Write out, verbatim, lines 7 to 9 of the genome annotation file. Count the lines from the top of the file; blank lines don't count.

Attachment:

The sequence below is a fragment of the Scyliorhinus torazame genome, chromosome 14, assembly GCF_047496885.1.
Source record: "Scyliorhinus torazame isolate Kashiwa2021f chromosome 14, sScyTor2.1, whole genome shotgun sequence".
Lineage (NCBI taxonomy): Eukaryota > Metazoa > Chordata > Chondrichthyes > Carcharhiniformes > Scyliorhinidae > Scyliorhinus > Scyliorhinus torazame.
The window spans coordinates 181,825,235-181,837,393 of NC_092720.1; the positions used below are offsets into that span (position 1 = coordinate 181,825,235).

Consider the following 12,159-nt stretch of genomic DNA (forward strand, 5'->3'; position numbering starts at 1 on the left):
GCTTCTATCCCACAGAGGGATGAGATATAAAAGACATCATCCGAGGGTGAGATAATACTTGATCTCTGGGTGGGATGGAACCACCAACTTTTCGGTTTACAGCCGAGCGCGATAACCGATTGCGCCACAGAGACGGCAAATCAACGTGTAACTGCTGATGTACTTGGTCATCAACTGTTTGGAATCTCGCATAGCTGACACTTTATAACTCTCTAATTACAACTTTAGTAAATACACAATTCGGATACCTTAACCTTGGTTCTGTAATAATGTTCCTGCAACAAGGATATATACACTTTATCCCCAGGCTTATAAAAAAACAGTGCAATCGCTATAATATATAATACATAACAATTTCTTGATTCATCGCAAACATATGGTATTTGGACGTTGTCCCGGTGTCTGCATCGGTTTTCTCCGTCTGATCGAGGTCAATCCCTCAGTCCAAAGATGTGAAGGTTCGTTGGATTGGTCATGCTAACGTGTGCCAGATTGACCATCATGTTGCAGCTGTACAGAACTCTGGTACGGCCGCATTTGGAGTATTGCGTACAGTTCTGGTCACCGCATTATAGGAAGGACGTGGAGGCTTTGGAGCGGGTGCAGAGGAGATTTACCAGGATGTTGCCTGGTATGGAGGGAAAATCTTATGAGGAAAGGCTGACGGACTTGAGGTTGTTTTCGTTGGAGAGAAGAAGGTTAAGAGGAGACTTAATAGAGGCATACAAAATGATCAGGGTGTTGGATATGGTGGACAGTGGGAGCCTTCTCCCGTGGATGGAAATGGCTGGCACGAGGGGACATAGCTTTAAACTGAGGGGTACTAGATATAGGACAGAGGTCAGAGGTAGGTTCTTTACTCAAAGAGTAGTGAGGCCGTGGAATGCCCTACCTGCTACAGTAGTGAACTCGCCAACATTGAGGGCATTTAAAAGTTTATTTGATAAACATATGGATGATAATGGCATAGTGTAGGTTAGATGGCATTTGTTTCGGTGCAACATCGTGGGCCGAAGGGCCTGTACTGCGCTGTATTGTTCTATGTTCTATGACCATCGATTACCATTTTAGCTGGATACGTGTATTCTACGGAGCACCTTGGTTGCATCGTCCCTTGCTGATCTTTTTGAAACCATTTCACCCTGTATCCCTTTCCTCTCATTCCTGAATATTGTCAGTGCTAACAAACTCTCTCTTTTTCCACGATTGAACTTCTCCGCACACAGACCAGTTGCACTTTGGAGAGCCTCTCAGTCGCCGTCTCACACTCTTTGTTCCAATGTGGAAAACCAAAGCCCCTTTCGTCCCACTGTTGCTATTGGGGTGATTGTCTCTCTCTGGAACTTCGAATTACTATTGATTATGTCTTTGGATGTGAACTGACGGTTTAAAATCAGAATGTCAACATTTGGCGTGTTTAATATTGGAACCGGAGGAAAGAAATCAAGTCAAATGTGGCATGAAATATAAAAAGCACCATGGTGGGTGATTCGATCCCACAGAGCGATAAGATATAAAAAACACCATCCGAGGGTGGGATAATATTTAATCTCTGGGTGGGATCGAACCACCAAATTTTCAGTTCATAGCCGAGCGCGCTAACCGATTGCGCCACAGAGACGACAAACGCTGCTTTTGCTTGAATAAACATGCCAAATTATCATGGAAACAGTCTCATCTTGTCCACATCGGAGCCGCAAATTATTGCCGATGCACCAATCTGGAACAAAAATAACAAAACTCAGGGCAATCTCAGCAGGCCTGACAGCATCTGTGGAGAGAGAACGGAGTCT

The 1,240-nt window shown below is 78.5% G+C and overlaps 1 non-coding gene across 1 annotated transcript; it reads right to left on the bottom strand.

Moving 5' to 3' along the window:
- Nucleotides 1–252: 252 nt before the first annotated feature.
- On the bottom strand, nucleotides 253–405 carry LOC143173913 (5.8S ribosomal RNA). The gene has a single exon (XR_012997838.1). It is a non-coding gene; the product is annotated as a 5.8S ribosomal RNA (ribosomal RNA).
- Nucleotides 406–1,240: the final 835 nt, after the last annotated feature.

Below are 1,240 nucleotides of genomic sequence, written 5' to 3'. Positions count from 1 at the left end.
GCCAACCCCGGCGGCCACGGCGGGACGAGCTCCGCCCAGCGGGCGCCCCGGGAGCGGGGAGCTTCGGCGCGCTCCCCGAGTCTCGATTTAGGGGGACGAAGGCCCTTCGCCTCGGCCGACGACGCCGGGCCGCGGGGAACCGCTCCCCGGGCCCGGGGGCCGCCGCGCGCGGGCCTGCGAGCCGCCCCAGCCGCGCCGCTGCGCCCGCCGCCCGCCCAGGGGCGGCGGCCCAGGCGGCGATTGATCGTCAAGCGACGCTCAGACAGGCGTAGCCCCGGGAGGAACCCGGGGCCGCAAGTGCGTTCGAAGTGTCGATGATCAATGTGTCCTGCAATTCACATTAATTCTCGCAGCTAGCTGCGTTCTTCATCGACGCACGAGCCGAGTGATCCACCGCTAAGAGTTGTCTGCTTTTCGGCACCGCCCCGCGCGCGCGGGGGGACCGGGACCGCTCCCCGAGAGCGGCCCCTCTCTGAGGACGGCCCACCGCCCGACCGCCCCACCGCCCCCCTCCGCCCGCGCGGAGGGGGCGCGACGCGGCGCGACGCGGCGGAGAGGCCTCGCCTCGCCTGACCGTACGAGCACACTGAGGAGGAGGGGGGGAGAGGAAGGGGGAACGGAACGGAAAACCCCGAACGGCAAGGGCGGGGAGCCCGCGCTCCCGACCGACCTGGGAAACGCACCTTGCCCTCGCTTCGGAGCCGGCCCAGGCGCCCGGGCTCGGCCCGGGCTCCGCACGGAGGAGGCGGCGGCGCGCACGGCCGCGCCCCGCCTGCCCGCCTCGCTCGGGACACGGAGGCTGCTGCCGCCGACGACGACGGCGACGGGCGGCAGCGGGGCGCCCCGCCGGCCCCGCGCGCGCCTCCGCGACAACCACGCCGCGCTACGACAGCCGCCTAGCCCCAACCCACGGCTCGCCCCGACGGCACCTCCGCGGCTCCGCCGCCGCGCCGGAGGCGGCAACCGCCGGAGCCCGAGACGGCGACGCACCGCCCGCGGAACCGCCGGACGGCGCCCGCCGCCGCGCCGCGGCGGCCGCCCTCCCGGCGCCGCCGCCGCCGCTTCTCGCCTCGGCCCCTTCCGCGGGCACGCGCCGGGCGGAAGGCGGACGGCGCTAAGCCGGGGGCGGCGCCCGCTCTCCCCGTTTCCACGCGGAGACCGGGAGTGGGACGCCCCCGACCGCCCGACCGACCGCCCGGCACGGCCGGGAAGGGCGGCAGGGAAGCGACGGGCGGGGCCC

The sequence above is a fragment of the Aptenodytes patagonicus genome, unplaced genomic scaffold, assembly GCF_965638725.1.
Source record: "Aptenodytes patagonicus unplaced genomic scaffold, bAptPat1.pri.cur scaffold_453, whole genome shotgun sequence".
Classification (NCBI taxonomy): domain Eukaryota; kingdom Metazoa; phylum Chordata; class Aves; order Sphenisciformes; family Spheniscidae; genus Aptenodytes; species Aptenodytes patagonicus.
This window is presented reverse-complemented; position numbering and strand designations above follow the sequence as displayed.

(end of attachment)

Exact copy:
The 1,240-nt window shown below is 78.5% G+C and overlaps 1 non-coding gene across 1 annotated transcript; it reads right to left on the bottom strand.

Moving 5' to 3' along the window:
- Nucleotides 1–252: 252 nt before the first annotated feature.